What are stretch goals
Stretch goals are a second, additional higher target, in addition to a more attainable goal. They provide a basis for you to stretch – performance that may not be achievable (or at least is less likely than the regular target), but encourage performance to be aimed for that is higher than the regular target.
Advantages of having stretch goals
Sets sights higher
The first benefit of having a secondary stretch goal in addition to the initial target is that it can help set sights higher than the original target. While the target level of performance may be set at a level that is attainable, the stretch goal may help encourage employees to raise their expectations and work out ways to achieve the more ambitious level of performance.
Gives you an additional target to work towards if the original goal is attained
The stretch goal also provides a target to be working towards should the original target be met. As performance approaches the original target, it is possible that the rate of improvement will reach off – the target is nearly met, so why put in the extra effort. Having a stretch goal gives something to step in and take the place of the initial goal should it be met.
Strikes a balance between encouraging higher ambitions without demoralizing for not hitting targets
Having two goals – one that is likely attainable and a stretch goal that encourages higher levels of performance – is one potential way of looking to strike a balance between encouraging higher levels of performance, while still making some level of success achievable.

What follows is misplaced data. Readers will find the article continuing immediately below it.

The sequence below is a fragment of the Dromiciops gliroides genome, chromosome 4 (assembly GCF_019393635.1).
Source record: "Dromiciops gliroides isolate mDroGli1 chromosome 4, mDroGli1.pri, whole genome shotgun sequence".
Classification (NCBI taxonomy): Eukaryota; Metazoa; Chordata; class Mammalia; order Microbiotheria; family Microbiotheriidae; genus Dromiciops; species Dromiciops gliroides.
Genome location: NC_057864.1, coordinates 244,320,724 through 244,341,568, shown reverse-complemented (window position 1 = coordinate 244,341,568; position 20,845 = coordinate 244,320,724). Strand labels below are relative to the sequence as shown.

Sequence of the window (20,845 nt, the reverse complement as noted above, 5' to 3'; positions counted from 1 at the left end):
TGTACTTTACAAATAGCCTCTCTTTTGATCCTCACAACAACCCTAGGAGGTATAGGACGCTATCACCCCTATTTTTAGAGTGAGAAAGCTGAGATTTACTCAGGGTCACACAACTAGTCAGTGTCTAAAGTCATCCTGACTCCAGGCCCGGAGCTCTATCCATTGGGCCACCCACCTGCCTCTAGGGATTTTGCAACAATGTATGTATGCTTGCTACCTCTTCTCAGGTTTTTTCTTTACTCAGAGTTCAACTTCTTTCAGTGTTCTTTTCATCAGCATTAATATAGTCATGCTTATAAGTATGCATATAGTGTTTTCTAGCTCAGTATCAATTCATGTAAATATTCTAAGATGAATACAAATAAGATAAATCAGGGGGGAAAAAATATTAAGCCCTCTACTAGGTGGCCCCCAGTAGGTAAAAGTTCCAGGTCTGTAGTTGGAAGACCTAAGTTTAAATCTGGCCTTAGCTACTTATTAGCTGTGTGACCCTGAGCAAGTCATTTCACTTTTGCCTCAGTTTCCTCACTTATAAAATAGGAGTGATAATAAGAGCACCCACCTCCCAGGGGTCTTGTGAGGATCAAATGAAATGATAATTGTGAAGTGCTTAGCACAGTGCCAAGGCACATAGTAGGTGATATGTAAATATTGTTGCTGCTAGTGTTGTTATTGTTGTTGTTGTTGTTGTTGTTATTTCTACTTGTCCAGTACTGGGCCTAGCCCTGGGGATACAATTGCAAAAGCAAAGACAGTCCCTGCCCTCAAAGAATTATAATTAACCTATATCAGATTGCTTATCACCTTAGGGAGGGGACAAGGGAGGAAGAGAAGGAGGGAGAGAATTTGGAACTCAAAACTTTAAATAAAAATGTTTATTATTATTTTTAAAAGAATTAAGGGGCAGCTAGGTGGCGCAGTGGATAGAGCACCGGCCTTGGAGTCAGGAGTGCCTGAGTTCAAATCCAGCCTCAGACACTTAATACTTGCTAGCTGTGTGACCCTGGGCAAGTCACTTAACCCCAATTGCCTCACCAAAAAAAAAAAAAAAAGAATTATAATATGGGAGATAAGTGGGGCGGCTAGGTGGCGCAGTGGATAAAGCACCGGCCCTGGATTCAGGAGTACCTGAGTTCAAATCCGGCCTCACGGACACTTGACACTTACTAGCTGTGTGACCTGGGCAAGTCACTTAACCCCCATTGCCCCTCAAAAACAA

Of course, the reality need not always play out like this – the stretch goal may be seen as unrealistic, and having any goal (even if it is a stretch one) that employees are not able to get behind may have negative performance implications.
Disadvantage of stretch goals
Multiple goals to focus on
One disadvantage with having a stretch goal in addition to a more realistic target is that now there are two targets to be focussing on. The level of targeted performance becomes more muddied – rather than having one clear objective to be aiming at, now there are two. It can be difficult in such instances to know whether you should be prioritizing a slow and steady approach to increase performance, or whether swing-for-the-fences approach is the better one.
Stretch target may appear unachievable
Goals and targets best encourage performance increases when individuals perceive that they are achievable. Achievable targets help drive improvements – individuals buy-in to a possibility that it can be achieved. Setting targets at a level that is all but impossible to achieve may not drive additional effort – instead, it may cause employees to check out. Rather than driving extra effort, the stretch goals may appear as though they are setting up the employees for inevitable failure – causing reduced, rather than more, effort.
May make underperformance almost inevitable
Beyond the impact that an unattainable goal can have when actually working on the project, stretch goals may also have the unfortunate consequence of causing employees to experience a sense of failure. This can be demoralizing – if the stretch goal is set at a level that is almost inevitably unachievable, you may be setting employees up to feel disappointed, which may cause morale to decline.